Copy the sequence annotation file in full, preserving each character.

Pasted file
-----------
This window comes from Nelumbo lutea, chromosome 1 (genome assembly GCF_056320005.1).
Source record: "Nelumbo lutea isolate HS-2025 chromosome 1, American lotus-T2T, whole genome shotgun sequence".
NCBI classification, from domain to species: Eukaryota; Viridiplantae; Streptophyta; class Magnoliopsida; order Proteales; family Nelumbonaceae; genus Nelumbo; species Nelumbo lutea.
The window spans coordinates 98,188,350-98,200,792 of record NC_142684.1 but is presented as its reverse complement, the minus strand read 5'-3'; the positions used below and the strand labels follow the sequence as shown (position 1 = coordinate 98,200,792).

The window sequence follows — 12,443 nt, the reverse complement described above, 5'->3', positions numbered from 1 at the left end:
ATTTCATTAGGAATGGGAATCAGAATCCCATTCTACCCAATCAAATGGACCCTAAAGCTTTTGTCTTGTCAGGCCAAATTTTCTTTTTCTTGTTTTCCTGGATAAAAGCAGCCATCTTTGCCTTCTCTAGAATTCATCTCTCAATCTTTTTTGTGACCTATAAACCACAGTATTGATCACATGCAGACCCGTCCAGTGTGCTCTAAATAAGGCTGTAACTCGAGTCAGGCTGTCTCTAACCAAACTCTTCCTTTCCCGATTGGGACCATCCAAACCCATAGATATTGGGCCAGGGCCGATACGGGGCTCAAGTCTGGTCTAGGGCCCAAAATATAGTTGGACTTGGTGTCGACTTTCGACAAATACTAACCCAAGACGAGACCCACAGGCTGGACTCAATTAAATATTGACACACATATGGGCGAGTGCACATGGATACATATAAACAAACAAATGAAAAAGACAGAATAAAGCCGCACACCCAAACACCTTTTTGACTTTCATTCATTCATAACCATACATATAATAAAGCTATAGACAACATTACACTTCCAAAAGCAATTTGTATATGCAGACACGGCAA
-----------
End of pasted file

This window comes from Nelumbo lutea, chromosome 1 (genome assembly GCF_056320005.1).
Source record: "Nelumbo lutea isolate HS-2025 chromosome 1, American lotus-T2T, whole genome shotgun sequence".
NCBI classification, from domain to species: Eukaryota; Viridiplantae; Streptophyta; class Magnoliopsida; order Proteales; family Nelumbonaceae; genus Nelumbo; species Nelumbo lutea.
The window spans coordinates 98,188,350-98,200,792 of record NC_142684.1 but is presented as its reverse complement, the minus strand read 5'-3'; the positions used below and the strand labels follow the sequence as shown (position 1 = coordinate 98,200,792).

The window sequence follows — 12,443 nt, the reverse complement described above, 5'->3', positions numbered from 1 at the left end:
ATTTCATTAGGAATGGGAATCAGAATCCCATTCTACCCAATCAAATGGACCCTAAAGCTTTTGTCTTGTCAGGCCAAATTTTCTTTTTCTTGTTTTCCTGGATAAAAGCAGCCATCTTTGCCTTCTCTAGAATTCATCTCTCAATCTTTTTTGTGACCTATAAACCACAGTATTGATCACATGCAGACCCGTCCAGTGTGCTCTAAATAAGGCTGTAACTCGAGTCAGGCTGTCTCTAACCAAACTCTTCCTTTCCCGATTGGGACCATCCAAACCCATAGATATTGGGCCAGGGCCGATACGGGGCTCAAGTCTGGTCTAGGGCCCAAAATATAGTTGGACTTGGTGTCGACTTTCGACAAATACTAACCCAAGACGAGACCCACAGGCTGGACTCAATTAAATATTGACACACATATGGGCGAGTGCACATGGATACATATAAACAAACAAATGAAAAAGACAGAATAAAGCCGCACACCCAAACACCTTTTTGACTTTCATTCATTCATAACCATACATATAATAAAGCTATAGACAACATTACACTTCCAAAAGCAATTTGTATATGCAGACACGGCAA